It’s more than 30 years now since Leslie Ungerleider and her colleagues demonstrated that there are two visual systems in the brains of all higher primates. One visual system arises from the big ganglion cells and it’s looking for speed and direction and change in direction. It’s the so-called “where” visual system, because it’s answering the question where, where is it going? How fast is it moving? The other visual system arises from the little ganglion cells, and it’s answering the question, What? What is its color? What is its texture? So that’s old stuff in neuroscience that’s been established doctrine for 30 years. Professor Alexander was the first to argue that the where system, resources in the where system predominate in males, whereas resources in the what system predominate in females. And when she made that argument 18 years ago, it was a hypothesis, but over the last 18 years, we’ve gotten a great deal of research that provides very strong support for her hypothesis.
So what does Gerianne Alexander’s answer to the question of why the juvenile male, whether human, chimpanzee or monkey, greatly prefers to play with a dull, gray truck rather than a colorful doll? The answer is because it moves, it’s got wheels. It goes, “Kaboom.”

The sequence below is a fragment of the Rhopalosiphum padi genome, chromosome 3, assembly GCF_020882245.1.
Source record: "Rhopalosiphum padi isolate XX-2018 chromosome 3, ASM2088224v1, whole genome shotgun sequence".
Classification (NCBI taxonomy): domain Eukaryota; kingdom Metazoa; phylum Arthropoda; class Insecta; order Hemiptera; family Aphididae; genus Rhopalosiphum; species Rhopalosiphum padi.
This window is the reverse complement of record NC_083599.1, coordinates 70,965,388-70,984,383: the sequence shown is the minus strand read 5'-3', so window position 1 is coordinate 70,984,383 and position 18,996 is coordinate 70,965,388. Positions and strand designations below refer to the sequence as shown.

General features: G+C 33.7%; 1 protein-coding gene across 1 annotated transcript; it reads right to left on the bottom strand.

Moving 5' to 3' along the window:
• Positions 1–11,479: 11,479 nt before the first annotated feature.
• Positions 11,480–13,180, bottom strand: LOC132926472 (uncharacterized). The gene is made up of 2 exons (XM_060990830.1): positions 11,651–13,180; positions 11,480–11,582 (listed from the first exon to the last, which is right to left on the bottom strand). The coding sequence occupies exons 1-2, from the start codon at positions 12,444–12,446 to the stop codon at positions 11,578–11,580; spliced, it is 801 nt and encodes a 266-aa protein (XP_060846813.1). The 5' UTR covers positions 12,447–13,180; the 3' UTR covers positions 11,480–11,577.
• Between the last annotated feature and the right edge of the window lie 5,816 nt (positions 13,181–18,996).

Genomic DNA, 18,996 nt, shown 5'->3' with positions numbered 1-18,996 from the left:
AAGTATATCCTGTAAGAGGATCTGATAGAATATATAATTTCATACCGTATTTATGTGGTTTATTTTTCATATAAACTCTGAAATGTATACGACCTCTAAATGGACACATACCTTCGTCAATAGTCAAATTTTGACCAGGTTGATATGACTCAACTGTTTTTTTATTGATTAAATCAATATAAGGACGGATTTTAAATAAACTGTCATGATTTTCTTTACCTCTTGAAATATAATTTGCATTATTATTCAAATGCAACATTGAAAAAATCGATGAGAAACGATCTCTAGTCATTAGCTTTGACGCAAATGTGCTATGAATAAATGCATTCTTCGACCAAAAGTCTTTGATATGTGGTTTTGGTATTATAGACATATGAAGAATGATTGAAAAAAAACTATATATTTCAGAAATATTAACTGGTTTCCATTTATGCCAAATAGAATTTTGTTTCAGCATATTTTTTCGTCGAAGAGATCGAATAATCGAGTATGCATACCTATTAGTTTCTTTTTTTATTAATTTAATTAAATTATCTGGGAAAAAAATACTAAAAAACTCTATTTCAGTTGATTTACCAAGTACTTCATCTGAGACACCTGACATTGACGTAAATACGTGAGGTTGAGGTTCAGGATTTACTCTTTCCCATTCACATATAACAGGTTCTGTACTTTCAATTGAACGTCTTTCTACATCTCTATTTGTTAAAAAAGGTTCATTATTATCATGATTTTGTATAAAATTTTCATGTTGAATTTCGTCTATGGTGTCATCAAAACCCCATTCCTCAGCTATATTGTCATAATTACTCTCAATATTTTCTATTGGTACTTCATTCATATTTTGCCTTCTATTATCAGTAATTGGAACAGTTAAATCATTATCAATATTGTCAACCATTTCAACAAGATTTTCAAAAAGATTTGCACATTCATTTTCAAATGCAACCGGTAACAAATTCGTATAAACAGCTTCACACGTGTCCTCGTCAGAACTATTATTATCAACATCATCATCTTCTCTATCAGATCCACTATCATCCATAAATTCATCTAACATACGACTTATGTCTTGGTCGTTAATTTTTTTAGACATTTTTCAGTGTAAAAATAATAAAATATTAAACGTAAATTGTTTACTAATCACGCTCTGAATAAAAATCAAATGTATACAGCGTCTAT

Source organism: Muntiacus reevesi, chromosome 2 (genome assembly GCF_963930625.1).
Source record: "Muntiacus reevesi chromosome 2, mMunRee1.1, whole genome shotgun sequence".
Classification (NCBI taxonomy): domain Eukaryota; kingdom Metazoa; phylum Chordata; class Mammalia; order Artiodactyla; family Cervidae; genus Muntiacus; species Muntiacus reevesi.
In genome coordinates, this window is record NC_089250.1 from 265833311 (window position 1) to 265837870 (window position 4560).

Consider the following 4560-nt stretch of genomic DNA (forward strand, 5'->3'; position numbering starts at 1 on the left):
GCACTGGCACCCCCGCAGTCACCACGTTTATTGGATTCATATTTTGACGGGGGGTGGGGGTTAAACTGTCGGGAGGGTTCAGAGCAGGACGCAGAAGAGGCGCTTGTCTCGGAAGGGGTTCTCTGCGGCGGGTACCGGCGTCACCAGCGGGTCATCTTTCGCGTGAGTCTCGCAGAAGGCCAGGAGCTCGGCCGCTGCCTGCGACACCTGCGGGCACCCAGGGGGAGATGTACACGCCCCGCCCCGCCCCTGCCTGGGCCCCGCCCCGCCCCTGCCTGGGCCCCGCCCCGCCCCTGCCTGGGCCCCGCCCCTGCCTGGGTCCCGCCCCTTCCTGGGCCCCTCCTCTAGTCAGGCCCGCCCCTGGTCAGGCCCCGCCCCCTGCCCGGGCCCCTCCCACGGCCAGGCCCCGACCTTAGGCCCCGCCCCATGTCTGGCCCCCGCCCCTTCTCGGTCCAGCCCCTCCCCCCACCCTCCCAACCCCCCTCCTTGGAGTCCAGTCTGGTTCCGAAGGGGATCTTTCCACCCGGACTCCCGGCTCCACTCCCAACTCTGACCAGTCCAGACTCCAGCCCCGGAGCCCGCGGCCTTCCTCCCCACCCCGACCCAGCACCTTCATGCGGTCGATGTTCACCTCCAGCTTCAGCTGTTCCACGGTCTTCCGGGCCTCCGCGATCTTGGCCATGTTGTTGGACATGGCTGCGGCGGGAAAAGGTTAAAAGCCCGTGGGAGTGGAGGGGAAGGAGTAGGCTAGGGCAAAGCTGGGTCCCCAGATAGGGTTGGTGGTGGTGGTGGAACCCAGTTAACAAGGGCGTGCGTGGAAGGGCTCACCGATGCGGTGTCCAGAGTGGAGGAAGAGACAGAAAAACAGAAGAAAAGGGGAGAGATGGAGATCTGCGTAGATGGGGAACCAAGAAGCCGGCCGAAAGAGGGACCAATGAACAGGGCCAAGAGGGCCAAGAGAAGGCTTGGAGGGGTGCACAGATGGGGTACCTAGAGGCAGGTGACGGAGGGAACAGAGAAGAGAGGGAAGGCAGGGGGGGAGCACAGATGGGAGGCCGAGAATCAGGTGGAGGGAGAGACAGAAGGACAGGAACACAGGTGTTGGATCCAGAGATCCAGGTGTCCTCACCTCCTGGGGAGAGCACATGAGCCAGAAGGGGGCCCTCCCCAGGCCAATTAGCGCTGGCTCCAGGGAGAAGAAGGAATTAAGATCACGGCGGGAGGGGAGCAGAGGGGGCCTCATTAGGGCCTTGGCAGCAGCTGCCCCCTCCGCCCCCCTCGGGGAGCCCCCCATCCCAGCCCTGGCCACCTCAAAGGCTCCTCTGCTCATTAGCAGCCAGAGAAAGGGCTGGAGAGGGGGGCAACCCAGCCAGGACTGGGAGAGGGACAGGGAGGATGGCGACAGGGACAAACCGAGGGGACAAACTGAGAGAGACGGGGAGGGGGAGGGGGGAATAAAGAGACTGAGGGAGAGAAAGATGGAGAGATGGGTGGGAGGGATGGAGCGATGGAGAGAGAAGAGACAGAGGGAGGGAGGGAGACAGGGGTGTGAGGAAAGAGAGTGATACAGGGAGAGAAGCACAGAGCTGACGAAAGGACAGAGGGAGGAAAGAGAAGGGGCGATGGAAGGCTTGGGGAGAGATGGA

Boys at two to three years of age will typically prefer toys that move, toys that go places, that you can roll and throw and move. Girls will, on average, prefer toys that have a more interesting color detail and texture. Notice that this has nothing to do with nurturing or parenting, this has to do with hardwired differences in the individual system.
Jessica: Oh, this is fascinating. And you talk in your book about auditory differences, and you cite research demonstrating that the average girl is more sensitive to mid-waved sounds compared with the average boy, and you point out that the father who doesn’t understand this is more likely to have a daughter who says that their father is always shouting at her. And so this lack of awareness of these hardwired male-female differences can really create some problems for the family. Can you talk about how this might play out in the home with toddlers?
Leonard: Yeah. So we humans differ from one another in how we experience sounds, and older people have hearing that is less sensitive than younger people, on average. Boys and men have hearing that is less sensitive than girls and women at each age.
In Why Gender Matters, I share many studies going back 50 years to a study by Dan McGinnis, Stanford, as well as many more recent studies showing that across the frequency spectrum, from low pitch to high pitch, girls are about eight decibels more sensitive. In other words, when kids match the loudness of sounds, you need to turn it up about eight decibels for the boys to hear it as well as the girls hear it, and this is clearly present among young children, children five years of age and under, as well as older children, this difference is robust throughout life at every age. Girls have more sensitive hearing than boys do, on average.
Speak louder for boys